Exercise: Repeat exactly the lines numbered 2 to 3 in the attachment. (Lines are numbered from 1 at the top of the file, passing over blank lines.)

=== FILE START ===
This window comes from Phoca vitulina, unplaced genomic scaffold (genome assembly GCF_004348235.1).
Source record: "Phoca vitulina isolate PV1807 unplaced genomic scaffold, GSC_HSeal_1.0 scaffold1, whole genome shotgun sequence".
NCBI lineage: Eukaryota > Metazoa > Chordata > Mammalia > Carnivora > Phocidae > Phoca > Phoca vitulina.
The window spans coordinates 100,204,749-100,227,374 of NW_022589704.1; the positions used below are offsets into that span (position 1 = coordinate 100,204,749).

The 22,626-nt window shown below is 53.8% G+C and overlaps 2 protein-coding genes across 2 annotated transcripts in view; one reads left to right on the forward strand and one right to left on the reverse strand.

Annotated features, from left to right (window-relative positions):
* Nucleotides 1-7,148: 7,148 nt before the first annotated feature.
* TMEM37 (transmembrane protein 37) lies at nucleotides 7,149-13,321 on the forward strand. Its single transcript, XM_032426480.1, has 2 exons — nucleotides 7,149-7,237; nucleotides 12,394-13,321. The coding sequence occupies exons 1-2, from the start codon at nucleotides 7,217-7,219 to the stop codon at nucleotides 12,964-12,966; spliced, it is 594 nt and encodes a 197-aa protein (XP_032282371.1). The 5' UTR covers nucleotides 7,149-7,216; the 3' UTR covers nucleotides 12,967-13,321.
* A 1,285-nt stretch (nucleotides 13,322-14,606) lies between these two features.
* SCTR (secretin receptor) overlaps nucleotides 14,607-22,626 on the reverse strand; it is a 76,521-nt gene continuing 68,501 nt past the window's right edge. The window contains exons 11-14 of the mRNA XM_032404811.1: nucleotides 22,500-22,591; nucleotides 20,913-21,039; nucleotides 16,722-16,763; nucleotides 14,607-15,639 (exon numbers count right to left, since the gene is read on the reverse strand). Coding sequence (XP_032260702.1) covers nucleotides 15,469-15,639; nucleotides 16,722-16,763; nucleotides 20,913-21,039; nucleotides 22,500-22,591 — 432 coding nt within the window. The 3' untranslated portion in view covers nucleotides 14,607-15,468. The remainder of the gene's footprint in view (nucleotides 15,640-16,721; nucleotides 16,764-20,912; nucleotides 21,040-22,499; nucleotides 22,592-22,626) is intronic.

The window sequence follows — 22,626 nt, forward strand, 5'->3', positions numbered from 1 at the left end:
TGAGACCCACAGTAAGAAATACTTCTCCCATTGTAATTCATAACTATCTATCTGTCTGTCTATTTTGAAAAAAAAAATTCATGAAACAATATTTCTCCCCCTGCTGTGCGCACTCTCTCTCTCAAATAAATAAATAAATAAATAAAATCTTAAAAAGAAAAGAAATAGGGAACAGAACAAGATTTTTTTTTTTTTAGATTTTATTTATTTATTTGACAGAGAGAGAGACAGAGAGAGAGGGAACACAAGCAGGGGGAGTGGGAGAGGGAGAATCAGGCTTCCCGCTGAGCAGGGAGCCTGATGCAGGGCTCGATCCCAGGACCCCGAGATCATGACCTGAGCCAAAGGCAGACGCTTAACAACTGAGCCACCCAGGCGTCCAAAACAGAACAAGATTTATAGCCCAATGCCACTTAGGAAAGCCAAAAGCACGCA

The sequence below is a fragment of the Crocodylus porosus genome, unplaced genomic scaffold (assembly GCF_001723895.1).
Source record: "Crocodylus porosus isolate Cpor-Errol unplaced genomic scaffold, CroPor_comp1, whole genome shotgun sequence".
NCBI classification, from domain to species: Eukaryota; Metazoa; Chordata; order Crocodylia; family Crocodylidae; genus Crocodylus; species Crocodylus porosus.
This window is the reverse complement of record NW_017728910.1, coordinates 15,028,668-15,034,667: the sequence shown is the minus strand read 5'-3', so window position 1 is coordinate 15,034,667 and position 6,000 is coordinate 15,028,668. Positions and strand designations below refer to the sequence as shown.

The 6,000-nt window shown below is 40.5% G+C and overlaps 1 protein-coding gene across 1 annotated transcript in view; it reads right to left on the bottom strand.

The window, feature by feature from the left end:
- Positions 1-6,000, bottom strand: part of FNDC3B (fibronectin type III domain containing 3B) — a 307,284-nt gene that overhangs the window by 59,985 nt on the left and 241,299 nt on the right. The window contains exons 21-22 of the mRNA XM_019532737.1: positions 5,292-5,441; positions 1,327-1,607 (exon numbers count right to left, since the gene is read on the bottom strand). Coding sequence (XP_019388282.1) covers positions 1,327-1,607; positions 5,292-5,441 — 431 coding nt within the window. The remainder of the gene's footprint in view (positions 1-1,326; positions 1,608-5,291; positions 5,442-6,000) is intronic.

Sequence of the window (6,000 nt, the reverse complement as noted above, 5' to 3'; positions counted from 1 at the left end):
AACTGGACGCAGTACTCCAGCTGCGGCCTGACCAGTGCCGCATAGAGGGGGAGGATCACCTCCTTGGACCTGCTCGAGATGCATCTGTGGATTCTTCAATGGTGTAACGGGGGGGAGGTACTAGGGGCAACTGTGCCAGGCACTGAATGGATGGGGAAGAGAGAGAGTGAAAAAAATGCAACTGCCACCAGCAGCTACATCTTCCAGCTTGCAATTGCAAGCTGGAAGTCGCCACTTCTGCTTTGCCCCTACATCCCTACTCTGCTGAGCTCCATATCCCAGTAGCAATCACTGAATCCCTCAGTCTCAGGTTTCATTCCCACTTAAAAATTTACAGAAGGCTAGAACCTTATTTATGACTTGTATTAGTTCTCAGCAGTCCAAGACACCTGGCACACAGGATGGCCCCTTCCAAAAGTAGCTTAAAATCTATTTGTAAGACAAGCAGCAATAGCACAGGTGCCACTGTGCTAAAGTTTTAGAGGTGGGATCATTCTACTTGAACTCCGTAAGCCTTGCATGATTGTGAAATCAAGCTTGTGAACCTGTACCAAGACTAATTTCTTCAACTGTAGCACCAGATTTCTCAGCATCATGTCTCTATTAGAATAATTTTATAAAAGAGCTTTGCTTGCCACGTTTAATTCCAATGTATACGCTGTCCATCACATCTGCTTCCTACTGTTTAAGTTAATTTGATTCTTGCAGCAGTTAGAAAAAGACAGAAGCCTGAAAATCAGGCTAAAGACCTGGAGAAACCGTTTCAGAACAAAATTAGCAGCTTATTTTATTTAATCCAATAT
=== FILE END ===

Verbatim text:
Source record: "Phoca vitulina isolate PV1807 unplaced genomic scaffold, GSC_HSeal_1.0 scaffold1, whole genome shotgun sequence".
NCBI lineage: Eukaryota > Metazoa > Chordata > Mammalia > Carnivora > Phocidae > Phoca > Phoca vitulina.